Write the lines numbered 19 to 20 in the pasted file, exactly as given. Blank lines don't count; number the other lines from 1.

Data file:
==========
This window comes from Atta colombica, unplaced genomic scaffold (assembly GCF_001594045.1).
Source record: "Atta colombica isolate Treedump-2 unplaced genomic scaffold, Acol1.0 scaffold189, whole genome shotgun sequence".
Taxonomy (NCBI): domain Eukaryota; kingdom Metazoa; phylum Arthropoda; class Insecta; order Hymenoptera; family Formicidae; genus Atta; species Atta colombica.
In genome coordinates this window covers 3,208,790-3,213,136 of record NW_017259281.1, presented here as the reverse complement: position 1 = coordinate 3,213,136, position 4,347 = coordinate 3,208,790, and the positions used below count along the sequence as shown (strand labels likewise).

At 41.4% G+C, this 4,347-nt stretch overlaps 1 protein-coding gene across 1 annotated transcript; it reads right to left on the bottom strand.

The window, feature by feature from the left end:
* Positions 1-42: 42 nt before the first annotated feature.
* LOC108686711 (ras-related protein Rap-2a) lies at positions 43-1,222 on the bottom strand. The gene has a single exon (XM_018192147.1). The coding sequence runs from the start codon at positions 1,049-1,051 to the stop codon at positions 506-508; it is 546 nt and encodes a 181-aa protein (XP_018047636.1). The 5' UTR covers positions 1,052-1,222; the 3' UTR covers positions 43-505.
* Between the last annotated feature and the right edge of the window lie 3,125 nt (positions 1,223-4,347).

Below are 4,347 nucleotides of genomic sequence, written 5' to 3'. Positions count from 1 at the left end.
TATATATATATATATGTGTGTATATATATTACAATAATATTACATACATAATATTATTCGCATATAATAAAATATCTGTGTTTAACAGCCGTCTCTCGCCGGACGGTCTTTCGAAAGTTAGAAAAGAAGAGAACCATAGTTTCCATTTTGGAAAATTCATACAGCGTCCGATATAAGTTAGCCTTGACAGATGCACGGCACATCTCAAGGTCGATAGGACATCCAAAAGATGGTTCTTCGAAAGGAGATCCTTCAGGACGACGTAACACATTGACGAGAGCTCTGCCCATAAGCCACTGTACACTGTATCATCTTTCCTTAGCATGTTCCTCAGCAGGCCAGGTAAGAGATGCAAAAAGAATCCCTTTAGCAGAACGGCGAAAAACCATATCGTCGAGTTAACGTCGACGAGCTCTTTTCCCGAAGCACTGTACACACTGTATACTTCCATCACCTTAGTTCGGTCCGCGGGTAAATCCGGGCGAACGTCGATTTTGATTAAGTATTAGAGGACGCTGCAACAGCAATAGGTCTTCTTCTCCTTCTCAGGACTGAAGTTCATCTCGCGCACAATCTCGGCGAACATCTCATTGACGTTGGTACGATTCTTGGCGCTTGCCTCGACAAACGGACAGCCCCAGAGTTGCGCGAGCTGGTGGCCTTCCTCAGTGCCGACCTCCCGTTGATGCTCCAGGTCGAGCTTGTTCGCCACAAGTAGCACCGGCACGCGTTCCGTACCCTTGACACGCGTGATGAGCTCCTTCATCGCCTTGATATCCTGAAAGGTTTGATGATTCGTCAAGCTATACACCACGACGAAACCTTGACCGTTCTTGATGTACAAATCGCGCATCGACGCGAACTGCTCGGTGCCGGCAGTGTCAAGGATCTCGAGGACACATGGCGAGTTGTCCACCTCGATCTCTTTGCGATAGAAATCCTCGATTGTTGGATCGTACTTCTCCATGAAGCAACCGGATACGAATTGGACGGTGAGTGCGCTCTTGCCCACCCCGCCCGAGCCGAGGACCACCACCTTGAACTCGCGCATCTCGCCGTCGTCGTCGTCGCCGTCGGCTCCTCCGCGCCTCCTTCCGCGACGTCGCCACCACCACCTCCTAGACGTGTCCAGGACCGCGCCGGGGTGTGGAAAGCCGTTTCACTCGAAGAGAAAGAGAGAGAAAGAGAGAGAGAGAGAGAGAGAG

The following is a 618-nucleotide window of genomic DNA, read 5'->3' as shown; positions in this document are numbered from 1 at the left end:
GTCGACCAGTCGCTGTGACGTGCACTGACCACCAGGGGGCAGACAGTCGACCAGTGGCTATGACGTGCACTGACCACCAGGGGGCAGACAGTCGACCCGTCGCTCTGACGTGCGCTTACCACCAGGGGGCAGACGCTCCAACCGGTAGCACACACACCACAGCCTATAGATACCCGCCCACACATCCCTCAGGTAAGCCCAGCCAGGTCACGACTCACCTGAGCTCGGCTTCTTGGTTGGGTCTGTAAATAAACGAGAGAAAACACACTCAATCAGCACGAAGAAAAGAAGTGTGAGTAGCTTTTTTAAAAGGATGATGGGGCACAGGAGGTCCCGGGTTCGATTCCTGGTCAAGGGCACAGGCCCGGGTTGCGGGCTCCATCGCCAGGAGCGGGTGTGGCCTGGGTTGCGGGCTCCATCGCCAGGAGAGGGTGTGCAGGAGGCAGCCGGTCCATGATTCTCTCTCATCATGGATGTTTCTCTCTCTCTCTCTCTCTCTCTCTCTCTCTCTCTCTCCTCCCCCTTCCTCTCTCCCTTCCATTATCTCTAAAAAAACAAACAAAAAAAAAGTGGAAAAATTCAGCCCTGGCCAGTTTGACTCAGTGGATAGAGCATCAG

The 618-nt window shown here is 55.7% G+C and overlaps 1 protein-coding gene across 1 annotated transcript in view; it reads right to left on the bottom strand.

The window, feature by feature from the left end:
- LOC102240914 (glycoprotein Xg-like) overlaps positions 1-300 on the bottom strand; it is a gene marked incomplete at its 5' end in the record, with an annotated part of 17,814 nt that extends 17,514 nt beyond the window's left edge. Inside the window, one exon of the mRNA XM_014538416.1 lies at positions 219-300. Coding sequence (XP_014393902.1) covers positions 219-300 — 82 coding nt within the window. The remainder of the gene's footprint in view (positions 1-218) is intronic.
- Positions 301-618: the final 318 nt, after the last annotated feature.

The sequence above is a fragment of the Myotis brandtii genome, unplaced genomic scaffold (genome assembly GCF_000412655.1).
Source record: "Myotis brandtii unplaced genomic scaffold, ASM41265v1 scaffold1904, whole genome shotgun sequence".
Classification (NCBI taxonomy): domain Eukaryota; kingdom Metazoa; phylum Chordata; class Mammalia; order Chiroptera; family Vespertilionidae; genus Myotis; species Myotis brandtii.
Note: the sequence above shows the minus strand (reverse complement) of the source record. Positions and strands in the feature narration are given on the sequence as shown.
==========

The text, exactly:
Source record: "Myotis brandtii unplaced genomic scaffold, ASM41265v1 scaffold1904, whole genome shotgun sequence".
Classification (NCBI taxonomy): domain Eukaryota; kingdom Metazoa; phylum Chordata; class Mammalia; order Chiroptera; family Vespertilionidae; genus Myotis; species Myotis brandtii.